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The Onslaught Of COVID-19 On A Secured Childhood

Karan Thukral
3 Jun 2021 11:24 AM GMT
The Onslaught Of COVID-19 On A Secured Childhood
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If a nation wants to secure a prosperous future, it probably needs more than just capital; minds that can employ it to create an asset that may ensure progression. These minds are those belonging to the nation's progenies. Unfortunately, for more than a triggering a number of children in India, the second wave of covid19 came as a frost on the lenses of their clear future, making it...

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If a nation wants to secure a prosperous future, it probably needs more than just capital; minds that can employ it to create an asset that may ensure progression. These minds are those belonging to the nation's progenies. Unfortunately, for more than a triggering a number of children in India, the second wave of covid19 came as a frost on the lenses of their clear future, making it blurry at best. The plight of these vulnerable souls and in worse cases incomprehensible ones is such, that after losing their natural guardians to the pandemic, they are not only left in a state of mental trauma but also with great insecurity of ever being able to belong.

As much as social media proved to be of aid in these difficult times, it has also attracted the selfish agendas of people. Though it is unethical to put up advertisements for these poor lives without specific security measures, what people have failed to realize is that it is also illegal and can lead to adverse consequences. The Juvenile Justice (Care and Protection of Children) Act, 2015 specifies the framework of the legislation of child protection in India. The said Act came into force in the backdrop of ever-increasing cases of child trafficking, abandonment, domestic violence, abuse and unaccountability of the culprits. The Juvenile Justice Act and the rules laid thereunder invites punishment to three years and a fine of Rs. 1 lakh or both. While it is understandable on the part of people being sympathetic and eager to help, it must be taken into account that even the best intentions cannot always yield beneficial results. In this confusing state of affairs, the only way to prove to be a well-wisher is to report such instances of potential adoption and treatment and most importantly not to indulge and share such forwarded messages. Neglecting this duty may not only land you in a place of trouble but can also fuel the ill-intentions of the possible predators out there.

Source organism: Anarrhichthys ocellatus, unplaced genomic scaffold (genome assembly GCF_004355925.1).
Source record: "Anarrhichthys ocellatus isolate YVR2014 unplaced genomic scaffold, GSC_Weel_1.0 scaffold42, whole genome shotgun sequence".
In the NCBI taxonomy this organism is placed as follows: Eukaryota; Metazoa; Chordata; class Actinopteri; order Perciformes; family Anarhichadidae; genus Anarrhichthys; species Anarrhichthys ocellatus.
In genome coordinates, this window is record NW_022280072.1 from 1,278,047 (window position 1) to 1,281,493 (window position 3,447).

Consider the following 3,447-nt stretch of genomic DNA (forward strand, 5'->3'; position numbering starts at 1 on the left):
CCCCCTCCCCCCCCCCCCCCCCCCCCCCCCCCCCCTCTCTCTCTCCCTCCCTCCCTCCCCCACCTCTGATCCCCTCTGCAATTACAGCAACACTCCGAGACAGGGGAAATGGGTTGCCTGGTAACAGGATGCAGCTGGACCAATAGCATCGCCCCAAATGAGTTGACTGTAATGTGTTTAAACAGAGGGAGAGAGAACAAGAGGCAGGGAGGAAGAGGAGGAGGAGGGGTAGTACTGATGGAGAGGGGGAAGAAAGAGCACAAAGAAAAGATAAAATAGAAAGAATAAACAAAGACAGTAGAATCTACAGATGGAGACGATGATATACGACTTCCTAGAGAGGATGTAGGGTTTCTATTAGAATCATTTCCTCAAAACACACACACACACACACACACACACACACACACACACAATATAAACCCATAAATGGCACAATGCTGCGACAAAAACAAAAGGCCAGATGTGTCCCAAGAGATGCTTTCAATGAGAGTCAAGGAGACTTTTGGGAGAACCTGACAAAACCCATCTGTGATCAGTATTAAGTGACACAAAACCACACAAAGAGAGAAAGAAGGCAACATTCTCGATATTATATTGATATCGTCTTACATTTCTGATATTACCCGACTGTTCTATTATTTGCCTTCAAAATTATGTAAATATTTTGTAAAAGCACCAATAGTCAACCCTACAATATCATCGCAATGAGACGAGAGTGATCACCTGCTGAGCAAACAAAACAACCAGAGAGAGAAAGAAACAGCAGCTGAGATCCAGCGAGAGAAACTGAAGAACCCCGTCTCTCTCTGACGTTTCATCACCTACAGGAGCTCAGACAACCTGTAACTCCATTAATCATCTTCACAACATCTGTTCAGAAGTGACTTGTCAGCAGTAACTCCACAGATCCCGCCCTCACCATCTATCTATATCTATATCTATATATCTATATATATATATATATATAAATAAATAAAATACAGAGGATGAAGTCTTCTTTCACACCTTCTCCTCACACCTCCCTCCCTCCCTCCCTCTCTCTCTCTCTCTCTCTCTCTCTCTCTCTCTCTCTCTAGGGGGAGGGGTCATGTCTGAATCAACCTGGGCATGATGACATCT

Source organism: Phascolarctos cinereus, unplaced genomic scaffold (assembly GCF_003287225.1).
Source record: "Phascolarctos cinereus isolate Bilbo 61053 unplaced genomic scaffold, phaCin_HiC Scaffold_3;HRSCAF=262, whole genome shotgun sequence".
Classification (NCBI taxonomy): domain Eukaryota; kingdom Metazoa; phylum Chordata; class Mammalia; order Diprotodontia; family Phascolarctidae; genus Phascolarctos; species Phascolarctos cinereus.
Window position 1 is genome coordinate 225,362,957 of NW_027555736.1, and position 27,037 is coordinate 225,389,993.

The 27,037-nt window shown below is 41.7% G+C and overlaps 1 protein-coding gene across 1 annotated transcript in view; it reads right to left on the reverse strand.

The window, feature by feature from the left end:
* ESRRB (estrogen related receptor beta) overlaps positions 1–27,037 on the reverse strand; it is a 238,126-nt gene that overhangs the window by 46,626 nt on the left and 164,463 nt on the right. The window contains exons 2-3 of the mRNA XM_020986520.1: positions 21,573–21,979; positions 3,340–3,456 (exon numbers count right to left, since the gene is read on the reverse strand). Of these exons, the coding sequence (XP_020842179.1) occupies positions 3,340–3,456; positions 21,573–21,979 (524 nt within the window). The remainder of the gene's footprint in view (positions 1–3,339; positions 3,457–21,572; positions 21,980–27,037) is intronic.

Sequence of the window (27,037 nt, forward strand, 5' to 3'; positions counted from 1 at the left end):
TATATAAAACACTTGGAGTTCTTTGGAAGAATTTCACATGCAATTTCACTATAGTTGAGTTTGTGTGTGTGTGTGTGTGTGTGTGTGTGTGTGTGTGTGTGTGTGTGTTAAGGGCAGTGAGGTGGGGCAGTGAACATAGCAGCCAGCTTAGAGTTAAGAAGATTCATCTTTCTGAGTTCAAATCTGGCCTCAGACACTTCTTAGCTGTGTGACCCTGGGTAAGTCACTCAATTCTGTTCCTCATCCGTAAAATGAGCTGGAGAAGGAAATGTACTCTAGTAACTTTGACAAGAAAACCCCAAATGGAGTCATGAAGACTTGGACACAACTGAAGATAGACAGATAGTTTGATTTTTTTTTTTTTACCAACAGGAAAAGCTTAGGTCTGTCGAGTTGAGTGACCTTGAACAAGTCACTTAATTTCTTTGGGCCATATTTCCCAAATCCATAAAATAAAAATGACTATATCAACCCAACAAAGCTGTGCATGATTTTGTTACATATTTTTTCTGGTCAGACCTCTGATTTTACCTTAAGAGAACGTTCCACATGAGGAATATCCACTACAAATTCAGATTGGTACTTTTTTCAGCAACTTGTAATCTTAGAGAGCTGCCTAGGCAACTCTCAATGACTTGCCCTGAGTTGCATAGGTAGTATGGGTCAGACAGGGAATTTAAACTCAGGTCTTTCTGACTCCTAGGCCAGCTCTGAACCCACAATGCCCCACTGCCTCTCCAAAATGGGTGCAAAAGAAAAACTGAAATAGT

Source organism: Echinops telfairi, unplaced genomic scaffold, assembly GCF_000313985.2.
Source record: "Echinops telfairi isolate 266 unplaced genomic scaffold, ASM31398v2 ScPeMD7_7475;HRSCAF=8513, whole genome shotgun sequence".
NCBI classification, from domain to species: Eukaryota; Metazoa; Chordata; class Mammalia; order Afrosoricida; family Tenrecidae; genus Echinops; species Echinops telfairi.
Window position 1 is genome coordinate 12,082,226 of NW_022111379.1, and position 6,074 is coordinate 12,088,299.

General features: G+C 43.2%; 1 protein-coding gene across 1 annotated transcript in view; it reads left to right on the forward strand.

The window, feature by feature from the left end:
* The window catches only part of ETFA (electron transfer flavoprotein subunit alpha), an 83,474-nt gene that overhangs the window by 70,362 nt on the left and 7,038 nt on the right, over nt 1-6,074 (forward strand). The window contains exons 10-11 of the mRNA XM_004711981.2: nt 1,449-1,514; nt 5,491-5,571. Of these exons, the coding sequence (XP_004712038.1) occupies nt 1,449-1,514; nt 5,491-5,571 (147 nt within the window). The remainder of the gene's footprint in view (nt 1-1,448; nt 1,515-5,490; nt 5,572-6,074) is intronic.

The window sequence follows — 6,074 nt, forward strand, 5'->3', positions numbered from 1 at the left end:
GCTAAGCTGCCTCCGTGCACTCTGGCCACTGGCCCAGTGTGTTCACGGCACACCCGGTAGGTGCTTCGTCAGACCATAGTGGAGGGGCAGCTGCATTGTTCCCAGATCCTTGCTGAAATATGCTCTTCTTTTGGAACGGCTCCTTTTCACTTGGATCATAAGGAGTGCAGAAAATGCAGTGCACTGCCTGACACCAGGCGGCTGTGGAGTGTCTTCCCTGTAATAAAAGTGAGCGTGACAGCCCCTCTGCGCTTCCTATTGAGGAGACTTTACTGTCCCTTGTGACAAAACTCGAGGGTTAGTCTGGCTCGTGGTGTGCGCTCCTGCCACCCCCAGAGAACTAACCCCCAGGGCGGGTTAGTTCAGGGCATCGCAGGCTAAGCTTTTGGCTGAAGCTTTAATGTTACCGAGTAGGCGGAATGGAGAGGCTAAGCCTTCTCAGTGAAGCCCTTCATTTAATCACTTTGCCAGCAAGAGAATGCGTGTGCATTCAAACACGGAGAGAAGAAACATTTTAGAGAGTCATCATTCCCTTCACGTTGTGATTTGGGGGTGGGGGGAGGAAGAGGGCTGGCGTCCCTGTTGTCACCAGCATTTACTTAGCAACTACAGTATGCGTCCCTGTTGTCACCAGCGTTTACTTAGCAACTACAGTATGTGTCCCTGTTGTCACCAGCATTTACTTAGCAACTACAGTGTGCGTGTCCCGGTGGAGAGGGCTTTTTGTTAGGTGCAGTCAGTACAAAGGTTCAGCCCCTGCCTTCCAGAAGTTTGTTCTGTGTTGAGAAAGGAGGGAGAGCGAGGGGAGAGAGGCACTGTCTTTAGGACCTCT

The rate of affectation like in most of the other problems are relatively higher amongst the poorer sections of the society catering to the alarming number of added factors such as lack of awareness, financial restraints, unapproachability to legal aid and system's laidback outlook. Owing to the helplessness and lack of reach, these children often go unnoticed and are likely to fall prey to rackets of child trafficking and prostitution in the case of minor girls. Hence, more than ever, it is in this the dire state of need that the system proactively keeps a check on such cases and ensures that the legitimate statistical data is maintained.